#### Abstract

In this paper, we analyze the construction of cross-media collaborative filtering neural network model to design an in-depth model for fast video click-through rate projection based on cross-media collaborative filtering neural network. In this paper, by directly extracting the image features, behavioral features, and audio features of short videos as video feature representation, more video information is considered than other models. The experimental results show that the model incorporating multimodal elements improves AUC performance metrics compared to those without multimodal features. In this paper, we take advantage of recurrent neural networks in processing sequence information and incorporate them into the deep-width model to make up for the lack of capability of the original deep-width model in learning the dependencies between user sequence data and propose a deep-width model based on attention mechanism to model users’ historical behaviors and explore the influence of different historical behaviors of users on current behaviors using the attention mechanism. Data augmentation techniques are used to deal with cases where the length of user behavior sequences is too short. This paper uses the input layer and top connection when introducing historical behavior sequences. The models commonly used in recent years are selected for comparison, and the experimental results show that the proposed model improves in AUC, accuracy, and log loss metrics.

#### 1. Introduction

In recent years, deep learning has achieved great success in computer vision. Deep convolutional neural networks, built to mimic the neural mechanisms of the human visual cortex, can mine the underlying features of images and are widely used in image classification and recognition [1]. Deep learning algorithms are computational and storage-intensive, and deep convolutional neural networks enhance their expressive power by increasing depth, trading time, and space for higher-level abstract features [2]. Researchers use deep compression to significantly reduce the computational and and storage requirements required by neural networks to address this limitation. In the face of massive multimedia data, deep learning for cross-media retrieval has become a hot research topic today. In this paper, deep learning methods are used in cross-media retrieval to make full use of its abstraction ability to learn correlations between different modal media and to address the problems of computationally intensive and slow deep neural network models; we propose a cross-media retrieval method based on compressed convolutional neural networks to improve retrieval speed while ensuring retrieval accuracy.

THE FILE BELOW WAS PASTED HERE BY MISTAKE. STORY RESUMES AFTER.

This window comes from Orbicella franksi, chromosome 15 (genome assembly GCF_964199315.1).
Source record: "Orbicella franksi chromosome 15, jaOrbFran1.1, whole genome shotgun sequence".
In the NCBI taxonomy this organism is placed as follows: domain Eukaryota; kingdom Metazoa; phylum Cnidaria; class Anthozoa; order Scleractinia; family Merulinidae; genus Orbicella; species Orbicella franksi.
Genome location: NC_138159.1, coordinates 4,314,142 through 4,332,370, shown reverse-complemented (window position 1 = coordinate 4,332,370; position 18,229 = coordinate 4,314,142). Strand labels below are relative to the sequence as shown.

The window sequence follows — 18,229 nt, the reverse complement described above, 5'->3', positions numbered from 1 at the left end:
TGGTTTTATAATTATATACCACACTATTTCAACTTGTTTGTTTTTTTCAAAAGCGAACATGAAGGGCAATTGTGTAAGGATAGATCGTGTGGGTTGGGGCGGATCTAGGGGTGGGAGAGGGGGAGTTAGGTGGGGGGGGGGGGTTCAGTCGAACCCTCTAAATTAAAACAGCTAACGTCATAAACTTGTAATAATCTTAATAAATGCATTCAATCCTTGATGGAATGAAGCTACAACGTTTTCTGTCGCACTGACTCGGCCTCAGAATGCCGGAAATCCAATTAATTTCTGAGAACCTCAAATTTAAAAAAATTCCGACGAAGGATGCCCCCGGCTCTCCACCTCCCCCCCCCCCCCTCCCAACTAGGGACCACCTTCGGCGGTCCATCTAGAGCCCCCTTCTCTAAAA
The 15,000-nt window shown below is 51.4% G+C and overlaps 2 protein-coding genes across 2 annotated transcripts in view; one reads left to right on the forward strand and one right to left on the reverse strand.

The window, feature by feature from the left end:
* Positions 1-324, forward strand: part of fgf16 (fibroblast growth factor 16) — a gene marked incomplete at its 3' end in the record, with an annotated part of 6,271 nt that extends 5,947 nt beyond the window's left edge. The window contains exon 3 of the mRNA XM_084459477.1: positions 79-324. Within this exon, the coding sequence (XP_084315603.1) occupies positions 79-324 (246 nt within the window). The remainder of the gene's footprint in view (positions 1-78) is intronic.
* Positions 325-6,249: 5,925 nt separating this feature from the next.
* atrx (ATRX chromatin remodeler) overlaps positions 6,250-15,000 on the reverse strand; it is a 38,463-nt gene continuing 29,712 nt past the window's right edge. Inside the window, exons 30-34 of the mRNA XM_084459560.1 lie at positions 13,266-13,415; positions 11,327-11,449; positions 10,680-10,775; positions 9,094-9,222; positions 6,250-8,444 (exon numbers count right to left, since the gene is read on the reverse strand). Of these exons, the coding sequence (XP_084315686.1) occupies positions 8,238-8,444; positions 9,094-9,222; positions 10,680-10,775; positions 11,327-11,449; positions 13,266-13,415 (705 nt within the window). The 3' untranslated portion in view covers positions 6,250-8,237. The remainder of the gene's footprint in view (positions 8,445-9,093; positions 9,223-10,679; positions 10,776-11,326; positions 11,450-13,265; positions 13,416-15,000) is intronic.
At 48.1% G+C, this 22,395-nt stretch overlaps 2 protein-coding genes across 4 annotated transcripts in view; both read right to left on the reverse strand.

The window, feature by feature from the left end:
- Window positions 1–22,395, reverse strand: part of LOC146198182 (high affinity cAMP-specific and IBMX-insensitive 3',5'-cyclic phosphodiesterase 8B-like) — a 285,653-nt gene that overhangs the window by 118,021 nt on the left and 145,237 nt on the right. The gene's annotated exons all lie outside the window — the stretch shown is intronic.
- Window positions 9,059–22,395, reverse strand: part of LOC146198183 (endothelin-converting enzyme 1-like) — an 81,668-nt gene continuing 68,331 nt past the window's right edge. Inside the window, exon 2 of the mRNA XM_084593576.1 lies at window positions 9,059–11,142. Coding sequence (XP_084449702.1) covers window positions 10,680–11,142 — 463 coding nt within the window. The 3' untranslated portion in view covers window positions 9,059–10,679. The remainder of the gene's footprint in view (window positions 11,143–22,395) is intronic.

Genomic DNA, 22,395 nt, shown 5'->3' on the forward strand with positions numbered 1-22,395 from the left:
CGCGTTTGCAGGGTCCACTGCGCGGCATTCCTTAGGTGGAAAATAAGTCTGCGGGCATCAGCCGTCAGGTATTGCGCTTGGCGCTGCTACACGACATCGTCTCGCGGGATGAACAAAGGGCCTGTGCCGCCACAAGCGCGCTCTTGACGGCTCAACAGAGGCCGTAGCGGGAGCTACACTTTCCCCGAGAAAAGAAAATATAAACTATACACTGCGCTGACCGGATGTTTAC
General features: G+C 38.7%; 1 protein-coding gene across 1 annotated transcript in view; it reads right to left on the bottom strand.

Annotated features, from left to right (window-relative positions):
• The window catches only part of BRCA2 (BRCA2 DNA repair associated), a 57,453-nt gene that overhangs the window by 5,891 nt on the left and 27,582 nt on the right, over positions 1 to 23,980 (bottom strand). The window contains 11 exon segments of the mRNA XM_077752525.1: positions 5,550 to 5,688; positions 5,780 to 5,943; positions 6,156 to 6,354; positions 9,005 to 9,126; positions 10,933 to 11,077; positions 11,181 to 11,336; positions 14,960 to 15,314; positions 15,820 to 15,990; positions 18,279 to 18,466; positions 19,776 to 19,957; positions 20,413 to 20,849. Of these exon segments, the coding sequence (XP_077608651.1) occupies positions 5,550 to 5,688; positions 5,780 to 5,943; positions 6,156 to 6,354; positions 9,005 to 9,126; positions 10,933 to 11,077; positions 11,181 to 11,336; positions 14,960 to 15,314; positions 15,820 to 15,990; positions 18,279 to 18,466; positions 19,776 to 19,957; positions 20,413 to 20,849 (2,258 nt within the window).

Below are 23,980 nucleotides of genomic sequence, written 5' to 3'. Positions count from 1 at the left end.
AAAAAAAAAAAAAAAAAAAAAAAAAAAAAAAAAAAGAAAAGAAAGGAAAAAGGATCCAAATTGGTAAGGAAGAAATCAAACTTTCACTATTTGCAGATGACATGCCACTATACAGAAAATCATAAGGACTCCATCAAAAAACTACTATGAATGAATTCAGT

Nowadays, recommendation systems are used in e-commerce platforms, blogs, movie sites, personalized music software, social networking sites, etc. Each area and venue has its recommendation characteristics [3]. With the rapid development of the network economy, the recommendation system plays an increasingly important role. The logistic regression model mainly relies on the manual construction of valuable features, and then after the linear transformation of the features, the values are mapped between [0, 1] by the sigmoid function as the predicted values of the click-through rate. The memory-based collaborative filtering recommendation algorithm is also called a neighborhood-based recommendation. The memory-based collaborative filtering recommendation algorithm is divided into User-based Collaborative Filtering and Project-based Collaborative Filtering. Model-based Collaborative Filtering recommendation algorithms can be divided into matrix decomposition-based, clustering-based, etc. [4]. The basic principle can be understood by converting the user-project scoring matrix into different models and then using these models in different application scenarios to recommend items to users.

The vast amount of user-generated content, video uploads, and updates makes the number of resources in the network grow exponentially, which brings the problem of “information overload” and “information explosion.” Collaborative filtering techniques can be classified into Memory-based CF and Model-based CF based on whether they are modeled using machine learning ideas. The matrix decomposition method of model-based collaborative filtering is popular because it is easy to implement and expand in multiple perspectives in neural networks. It is challenging to dig out valuable information for users and platforms from the vast amount of short video data and help temporary video platforms distribute and attract traffic, directly affecting the platform’s revenue and users’ experience [5]. Click-through rate prediction is an integral part of this task, and how to improve the accuracy of click-through rate prediction for short videos has attracted extensive attention from academia and the industry [6]. The Click-Through Rate (CTR) problem predicts the probability that a user will click on an item given a context. In the field of recommendation, since the expected click-through rate reflects the user’s interest in an item, the predicted click-through rate can be ranked to form a proper recommendation sequence to achieve a thousand people’s personalized recommendation effect. With the gradual development of computer vision and natural language processing, the problem of predicting click-through rate by integrating visual and textual information has become one of the famous research directions.

#### 2. Related Works